A day after two Palestinian men killed five Israelis at an Orthodox synagogue in Jerusalem, Israeli authorities made reprisals, demolishing the home of a Palestinian involved in an earlier attack at a tram stop.
On Wednesday morning, a controlled explosion ripped through a fourth-floor apartment in a residential block in the East Jerusalem neighborhood of Silwan. It was the home of Abdel Rahman al-Shaludi, who drove his car into a crowd on a train station platform Oct. 22. Two people were killed, including a 3-month-old. Shaludi was later shot dead by security forces.
"The home of the terrorist, who killed an Israeli baby and a young woman on October 22 in a tram station in Jerusalem was destroyed in Silwan," the Israeli military said in a statement.
Shaludi's family maintains he had lost control of the car and accidentally veered into the crowd. They walked through the rubble of their blasted apartment soon after it was destroyed. Three other families living in the same building had to evacuate the premises. The entire neighborhood was cordoned off by police, reports al Jazeera.
Three other Palestinian families in East Jerusalem also have homes slated for demolition: that of Mohammed Jaabis, a 23-year-old who rammed an earthmover into an Israeli bus Aug. 4, killing one Israeli; Muataz Hijazi, who attacked a right-wing Jewish activist Oct. 29; and Ibrahim Akari, who plowed his car into pedestrians Nov. 5, killing two. All three men are dead.
Israeli Prime Minister Benjamin Netanyahu has also ordered the razing of the homes of Uda Abu Jamal and Ghassan Abu Jamal, two cousins who carried out Tuesday's bloody attack on the synagogue in Jerusalem's Har Nof neighborhood.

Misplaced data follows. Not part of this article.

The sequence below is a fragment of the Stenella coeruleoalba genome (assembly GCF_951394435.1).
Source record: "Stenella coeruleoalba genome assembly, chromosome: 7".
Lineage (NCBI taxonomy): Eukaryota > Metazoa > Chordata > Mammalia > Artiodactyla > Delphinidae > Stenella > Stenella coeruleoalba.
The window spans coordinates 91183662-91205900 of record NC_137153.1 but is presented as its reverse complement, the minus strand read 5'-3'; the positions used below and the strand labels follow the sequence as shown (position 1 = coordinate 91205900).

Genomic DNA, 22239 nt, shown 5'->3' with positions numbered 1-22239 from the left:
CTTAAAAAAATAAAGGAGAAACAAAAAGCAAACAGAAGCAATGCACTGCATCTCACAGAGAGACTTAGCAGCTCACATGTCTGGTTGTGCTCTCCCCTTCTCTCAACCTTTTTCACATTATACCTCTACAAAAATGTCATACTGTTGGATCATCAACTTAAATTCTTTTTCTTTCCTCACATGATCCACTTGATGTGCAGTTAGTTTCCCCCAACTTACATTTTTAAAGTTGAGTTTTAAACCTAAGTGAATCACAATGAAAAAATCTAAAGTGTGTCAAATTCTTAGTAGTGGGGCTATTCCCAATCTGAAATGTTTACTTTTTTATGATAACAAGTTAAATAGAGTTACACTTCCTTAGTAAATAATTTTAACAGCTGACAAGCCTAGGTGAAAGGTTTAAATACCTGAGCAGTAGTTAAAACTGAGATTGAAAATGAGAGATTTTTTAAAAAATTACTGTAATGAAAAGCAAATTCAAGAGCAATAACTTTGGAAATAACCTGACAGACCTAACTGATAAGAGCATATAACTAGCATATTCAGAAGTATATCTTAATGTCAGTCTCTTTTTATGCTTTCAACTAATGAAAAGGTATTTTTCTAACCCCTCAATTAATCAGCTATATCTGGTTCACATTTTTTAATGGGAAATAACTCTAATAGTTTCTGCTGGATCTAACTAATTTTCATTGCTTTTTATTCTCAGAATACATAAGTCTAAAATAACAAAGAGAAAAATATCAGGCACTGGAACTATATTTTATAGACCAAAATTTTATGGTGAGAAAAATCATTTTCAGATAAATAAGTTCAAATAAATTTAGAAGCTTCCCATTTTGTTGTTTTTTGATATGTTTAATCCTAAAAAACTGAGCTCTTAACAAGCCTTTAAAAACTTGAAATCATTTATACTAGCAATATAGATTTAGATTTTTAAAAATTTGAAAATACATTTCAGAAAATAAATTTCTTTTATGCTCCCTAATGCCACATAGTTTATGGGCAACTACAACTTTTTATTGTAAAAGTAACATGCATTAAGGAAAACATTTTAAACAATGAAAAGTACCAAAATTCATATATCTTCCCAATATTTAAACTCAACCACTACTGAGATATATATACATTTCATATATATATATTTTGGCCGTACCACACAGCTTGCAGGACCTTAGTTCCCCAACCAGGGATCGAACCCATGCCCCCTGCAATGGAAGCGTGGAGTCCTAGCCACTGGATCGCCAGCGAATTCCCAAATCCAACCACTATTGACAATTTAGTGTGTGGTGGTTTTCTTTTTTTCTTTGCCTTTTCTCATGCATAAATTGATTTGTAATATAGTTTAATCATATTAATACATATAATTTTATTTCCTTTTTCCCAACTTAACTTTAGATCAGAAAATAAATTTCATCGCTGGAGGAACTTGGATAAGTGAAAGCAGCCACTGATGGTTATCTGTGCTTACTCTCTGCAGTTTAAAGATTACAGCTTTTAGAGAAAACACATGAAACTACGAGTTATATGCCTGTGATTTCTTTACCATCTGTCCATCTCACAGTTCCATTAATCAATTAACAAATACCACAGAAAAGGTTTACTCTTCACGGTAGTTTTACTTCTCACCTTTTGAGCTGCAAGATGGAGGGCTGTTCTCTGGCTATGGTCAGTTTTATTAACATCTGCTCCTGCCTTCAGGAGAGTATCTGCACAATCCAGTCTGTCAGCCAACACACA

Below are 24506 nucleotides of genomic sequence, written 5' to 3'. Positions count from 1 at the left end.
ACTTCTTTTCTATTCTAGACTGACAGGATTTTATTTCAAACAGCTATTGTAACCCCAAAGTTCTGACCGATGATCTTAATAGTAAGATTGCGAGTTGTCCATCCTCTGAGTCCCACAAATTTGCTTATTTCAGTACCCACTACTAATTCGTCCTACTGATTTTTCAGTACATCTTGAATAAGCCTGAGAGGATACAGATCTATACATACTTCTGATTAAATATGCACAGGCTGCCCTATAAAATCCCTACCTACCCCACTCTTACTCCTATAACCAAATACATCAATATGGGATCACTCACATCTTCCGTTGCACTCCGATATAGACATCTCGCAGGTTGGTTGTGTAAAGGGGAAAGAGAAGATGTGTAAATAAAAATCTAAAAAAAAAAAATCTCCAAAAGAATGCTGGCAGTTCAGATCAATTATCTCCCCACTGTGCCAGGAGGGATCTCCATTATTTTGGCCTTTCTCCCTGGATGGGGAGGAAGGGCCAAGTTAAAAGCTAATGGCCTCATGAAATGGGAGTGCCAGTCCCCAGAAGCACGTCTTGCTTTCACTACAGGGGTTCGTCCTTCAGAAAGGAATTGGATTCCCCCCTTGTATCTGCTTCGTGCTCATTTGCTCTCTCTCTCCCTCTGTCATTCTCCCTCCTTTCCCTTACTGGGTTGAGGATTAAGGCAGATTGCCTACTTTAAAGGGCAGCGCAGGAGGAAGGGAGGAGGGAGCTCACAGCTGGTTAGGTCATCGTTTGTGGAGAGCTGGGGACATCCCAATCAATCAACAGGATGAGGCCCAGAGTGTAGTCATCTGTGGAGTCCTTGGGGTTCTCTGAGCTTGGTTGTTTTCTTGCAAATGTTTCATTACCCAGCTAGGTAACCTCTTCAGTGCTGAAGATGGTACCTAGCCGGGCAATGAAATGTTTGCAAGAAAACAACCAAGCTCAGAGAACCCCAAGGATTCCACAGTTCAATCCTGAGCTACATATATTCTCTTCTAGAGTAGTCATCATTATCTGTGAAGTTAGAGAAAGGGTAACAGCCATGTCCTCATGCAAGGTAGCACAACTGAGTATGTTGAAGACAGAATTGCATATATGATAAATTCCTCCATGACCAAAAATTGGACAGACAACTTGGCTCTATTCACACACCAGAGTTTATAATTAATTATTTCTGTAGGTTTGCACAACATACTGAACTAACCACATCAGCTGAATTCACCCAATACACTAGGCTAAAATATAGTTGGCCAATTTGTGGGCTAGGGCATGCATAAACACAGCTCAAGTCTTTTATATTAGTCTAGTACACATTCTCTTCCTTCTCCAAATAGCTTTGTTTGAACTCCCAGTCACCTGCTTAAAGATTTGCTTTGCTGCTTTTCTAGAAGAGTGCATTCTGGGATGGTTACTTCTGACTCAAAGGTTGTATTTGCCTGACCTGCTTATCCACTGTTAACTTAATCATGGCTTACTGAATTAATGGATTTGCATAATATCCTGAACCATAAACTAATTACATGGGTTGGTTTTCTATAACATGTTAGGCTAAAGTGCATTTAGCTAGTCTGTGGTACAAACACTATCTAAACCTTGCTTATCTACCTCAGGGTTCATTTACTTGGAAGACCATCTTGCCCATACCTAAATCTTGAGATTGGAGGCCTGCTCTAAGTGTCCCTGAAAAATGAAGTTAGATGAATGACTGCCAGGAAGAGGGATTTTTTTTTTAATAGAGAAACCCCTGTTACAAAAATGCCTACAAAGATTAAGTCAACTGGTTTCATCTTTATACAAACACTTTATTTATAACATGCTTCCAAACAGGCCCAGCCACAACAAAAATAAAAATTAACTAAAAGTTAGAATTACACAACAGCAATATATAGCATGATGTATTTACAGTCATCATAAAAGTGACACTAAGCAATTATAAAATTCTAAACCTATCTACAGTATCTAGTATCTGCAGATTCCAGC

The demolitions, which punish the families of Palestinian men who are often already deceased or in custody, are controversial. According to the Israeli human rights group B'Tselem, between October 2001 and January 2005, 664 houses belonging to suspected militants in the Palestinian territories were destroyed, leaving 4,182 people homeless. (This is separate from Israel's continued bulldozing of Palestinian homes it claims were built illegally or without valid permits.)
The Israeli military abandoned the tactic in 2005, deeming it an insufficient deterrent to would-be terrorists and a possible catalyst for more violence.
But Netanyahu's government renewed the practice this year, destroying the homes of two Palestinian men connected to the disappearance and murder of three Israeli teens in the West Bank. News of the teens' abduction provoked a wave of violence that culminated in Israel's blistering summer campaign in Gaza, which targeted Islamist group Hamas and other militant factions firing rockets into Israel.
More than 2,100 Palestinians were killed in the Gaza Strip, including many women and children. 66 Israeli soldiers and seven Israeli civilians also died.
Critics of the home demolitions say it is a form of "collective punishment" against Palestinians, for whom the experience of dispossession and displacement is both a historical memory and a lived reality.
"Regardless of the situation, it is morally outrageous to punish individuals or families for the action of others, [people] who have not been involved in any kind of lawbreaking," Sarit Michaeli, a spokeswoman for B’Tselem, told my colleague Sudarsan Raghavan this year. "In a nutshell, it is an official policy of harming the innocent."
But Israeli officials counter that such harsh retaliation is needed to break the militant commitments of some Palestinian communities. One Israeli official, speaking to The Post on condition of anonymity this year, said the tactic "levels the playing field."
It's either wishful thinking or a cold calculation. Back at the gutted Shaludi residence, his relatives offered a mournful lament.
"Netanyahu wanted all this. He is happy now," Shaludi's uncle, Amer al-Shaludi, told The Post on Wednesday. "But this will stop nothing. The cycles of violence will go on and on."